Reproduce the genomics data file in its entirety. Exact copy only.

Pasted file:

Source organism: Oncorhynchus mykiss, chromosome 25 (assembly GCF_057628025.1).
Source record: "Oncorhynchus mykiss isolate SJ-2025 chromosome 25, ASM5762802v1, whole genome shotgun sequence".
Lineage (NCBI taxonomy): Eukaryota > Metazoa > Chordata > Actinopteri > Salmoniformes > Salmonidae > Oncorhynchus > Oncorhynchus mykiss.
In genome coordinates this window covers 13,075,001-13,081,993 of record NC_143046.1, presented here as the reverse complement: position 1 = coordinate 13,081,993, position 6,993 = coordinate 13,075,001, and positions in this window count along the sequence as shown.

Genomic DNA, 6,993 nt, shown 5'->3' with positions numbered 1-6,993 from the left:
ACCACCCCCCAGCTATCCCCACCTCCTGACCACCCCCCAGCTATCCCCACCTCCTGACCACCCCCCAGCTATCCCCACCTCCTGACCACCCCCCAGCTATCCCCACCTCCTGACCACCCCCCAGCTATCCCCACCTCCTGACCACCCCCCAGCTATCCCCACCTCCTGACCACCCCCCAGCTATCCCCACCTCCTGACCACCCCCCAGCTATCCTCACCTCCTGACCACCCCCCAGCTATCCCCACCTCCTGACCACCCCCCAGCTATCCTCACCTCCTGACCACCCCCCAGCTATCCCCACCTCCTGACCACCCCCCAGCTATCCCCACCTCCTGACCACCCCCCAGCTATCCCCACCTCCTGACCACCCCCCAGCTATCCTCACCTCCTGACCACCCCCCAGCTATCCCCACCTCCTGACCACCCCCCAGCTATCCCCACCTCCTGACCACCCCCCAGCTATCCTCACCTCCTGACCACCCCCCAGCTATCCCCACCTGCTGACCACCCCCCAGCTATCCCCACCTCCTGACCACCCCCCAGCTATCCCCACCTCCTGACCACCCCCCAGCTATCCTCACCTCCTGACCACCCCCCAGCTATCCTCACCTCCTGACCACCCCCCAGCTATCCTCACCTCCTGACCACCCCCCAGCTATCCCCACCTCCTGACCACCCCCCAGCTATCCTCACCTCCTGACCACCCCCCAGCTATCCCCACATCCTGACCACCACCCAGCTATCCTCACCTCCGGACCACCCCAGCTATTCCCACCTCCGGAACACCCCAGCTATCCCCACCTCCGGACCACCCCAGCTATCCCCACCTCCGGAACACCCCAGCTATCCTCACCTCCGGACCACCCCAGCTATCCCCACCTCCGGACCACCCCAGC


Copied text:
Source organism: Oncorhynchus mykiss, chromosome 25 (assembly GCF_057628025.1).
Source record: "Oncorhynchus mykiss isolate SJ-2025 chromosome 25, ASM5762802v1, whole genome shotgun sequence".
Lineage (NCBI taxonomy): Eukaryota > Metazoa > Chordata > Actinopteri > Salmoniformes > Salmonidae > Oncorhynchus > Oncorhynchus mykiss.
In genome coordinates this window covers 13,075,001-13,081,993 of record NC_143046.1, presented here as the reverse complement: position 1 = coordinate 13,081,993, position 6,993 = coordinate 13,075,001, and positions in this window count along the sequence as shown.

Genomic DNA, 6,993 nt, shown 5'->3' with positions numbered 1-6,993 from the left:
ACCACCCCCCAGCTATCCCCACCTCCTGACCACCCCCCAGCTATCCCCACCTCCTGACCACCCCCCAGCTATCCCCACCTCCTGACCACCCCCCAGCTATCCCCACCTCCTGACCACCCCCCAGCTATCCCCACCTCCTGACCACCCCCCAGCTATCCCCACCTCCTGACCACCCCCCAGCTATCCCCACCTCCTGACCACCCCCCAGCTATCCTCACCTCCTGACCACCCCCCAGCTATCCCCACCTCCTGACCACCCCCCAGCTATCCTCACCTCCTGACCACCCCCCAGCTATCCCCACCTCCTGACCACCCCCCAGCTATCCCCACCTCCTGACCACCCCCCAGCTATCCCCACCTCCTGACCACCCCCCAGCTATCCTCACCTCCTGACCACCCCCCAGCTATCCCCACCTCCTGACCACCCCCCAGCTATCCCCACCTCCTGACCACCCCCCAGCTATCCTCACCTCCTGACCACCCCCCAGCTATCCCCACCTGCTGACCACCCCCCAGCTATCCCCACCTCCTGACCACCCCCCAGCTATCCCCACCTCCTGACCACCCCCCAGCTATCCTCACCTCCTGACCACCCCCCAGCTATCCTCACCTCCTGACCACCCCCCAGCTATCCTCACCTCCTGACCACCCCCCAGCTATCCCCACCTCCTGACCACCCCCCAGCTATCCTCACCTCCTGACCACCCCCCAGCTATCCCCACATCCTGACCACCACCCAGCTATCCTCACCTCCGGACCACCCCAGCTATTCCCACCTCCGGAACACCCCAGCTATCCCCACCTCCGGACCACCCCAGCTATCCCCACCTCCGGAACACCCCAGCTATCCTCACCTCCGGACCACCCCAGCTATCCCCACCTCCGGACCACCCCAGC